Lyft’s IPO minted plenty of millionaires, such as co-founder and CEO Logan Green, co-founder and president John Zimmer, and a handful of the company’s loved ones.

Lyft might not be earning any cash , but its own executives and investors certainly are.
Before their holders can cash in the worth of these stakes could change. This ’s because Lyft’s executives and major shareholders entered into a customary lock-up period that prevents them from selling their shares for 180 days from the date of their company’s registration statement (March 28).

This sort of dual-class share construction has become more and more popular as after taking public, creators look to keep control of their businesses.

Shares of Lyft Inc. gained 8.7percent in their first-ever day of gambling (March 29), closing at $78.29 once they priced at $72 in the initial public offering. The profit augurs well for Lyft; the firm had increased its IPO price range earlier in the week because of demand from investors. It s also an indication that the market is hungry for consumer-focused technology in a year when many such businesses have signaled their intention.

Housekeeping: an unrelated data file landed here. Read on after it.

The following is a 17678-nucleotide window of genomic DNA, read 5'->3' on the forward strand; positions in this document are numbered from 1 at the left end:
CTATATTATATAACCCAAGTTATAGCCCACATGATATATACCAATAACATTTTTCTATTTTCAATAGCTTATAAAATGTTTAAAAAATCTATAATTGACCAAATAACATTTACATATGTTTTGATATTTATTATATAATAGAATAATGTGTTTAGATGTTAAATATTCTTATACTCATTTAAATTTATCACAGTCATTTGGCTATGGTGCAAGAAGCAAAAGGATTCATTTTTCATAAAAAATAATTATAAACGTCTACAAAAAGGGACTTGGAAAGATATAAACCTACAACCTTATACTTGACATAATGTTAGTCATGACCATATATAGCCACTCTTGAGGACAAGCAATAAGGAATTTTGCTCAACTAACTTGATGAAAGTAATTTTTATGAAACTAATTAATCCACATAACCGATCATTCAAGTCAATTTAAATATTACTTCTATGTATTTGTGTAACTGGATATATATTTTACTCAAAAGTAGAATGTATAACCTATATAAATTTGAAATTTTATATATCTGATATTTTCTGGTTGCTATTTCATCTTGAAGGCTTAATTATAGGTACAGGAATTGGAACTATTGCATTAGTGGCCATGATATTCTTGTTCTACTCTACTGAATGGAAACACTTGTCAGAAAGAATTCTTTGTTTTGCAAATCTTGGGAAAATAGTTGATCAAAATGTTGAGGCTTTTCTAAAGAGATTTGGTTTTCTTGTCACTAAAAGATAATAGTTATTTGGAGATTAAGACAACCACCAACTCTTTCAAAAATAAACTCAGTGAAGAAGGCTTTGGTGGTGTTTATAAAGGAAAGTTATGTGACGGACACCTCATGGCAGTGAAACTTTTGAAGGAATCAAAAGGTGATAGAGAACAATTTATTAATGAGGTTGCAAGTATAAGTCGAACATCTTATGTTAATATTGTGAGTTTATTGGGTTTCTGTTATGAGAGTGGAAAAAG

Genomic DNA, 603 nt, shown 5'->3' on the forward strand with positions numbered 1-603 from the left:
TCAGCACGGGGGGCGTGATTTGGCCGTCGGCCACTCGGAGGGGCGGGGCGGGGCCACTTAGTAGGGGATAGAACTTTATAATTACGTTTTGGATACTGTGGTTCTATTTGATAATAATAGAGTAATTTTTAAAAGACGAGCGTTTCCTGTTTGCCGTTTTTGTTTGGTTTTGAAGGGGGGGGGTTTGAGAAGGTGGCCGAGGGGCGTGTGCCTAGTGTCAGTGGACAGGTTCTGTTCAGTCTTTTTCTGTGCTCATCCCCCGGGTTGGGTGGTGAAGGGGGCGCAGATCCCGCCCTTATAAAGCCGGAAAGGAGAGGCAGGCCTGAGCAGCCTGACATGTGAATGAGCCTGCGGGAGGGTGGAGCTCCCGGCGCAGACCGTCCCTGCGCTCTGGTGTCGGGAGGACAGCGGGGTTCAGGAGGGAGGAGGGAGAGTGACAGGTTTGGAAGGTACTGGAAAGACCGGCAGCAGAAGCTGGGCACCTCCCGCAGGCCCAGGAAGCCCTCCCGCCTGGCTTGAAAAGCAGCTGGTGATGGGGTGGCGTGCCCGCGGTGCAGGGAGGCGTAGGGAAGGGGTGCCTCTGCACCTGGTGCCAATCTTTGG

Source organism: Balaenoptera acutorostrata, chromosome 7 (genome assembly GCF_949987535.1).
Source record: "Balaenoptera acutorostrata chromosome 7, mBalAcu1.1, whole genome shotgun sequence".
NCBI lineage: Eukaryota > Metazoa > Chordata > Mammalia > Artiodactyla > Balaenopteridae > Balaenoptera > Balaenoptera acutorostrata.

Japanese net and electronics firm Rakuten, Lyft’s single largest shareholder, finished the day with $2.46 billion worth of Class A common stock. Alphabet’s stake was worth only $924 million at the 72 IPO cost, but that was pushed by the first-day profit up .

Meal-kit firm Blue Apron, for example, went public at $10 a share in June 2017. By the time the majority of its own lock-up period for pre-IPO shareholders expired, the company’s stock price had shrunk almost 60 percent to $4.03.
One of the chief questions with any IPO is that ’s getting rich. In Lyft’therefore, the firm ’s five biggest investors completed the first day of trading with stock holdings valued at $1 billion or more–unicorns within their own right.

Green and Zimmer each maintain an equal number of shares of Class A common stock, but Green has about 2.6 million more units of Class B common stock, which makes his bet worth also granting him outsized control over the firm. Class A common stock includes one vote per share, while Class B confers 20 votes per share. Lyft sold Class A stock in its offering.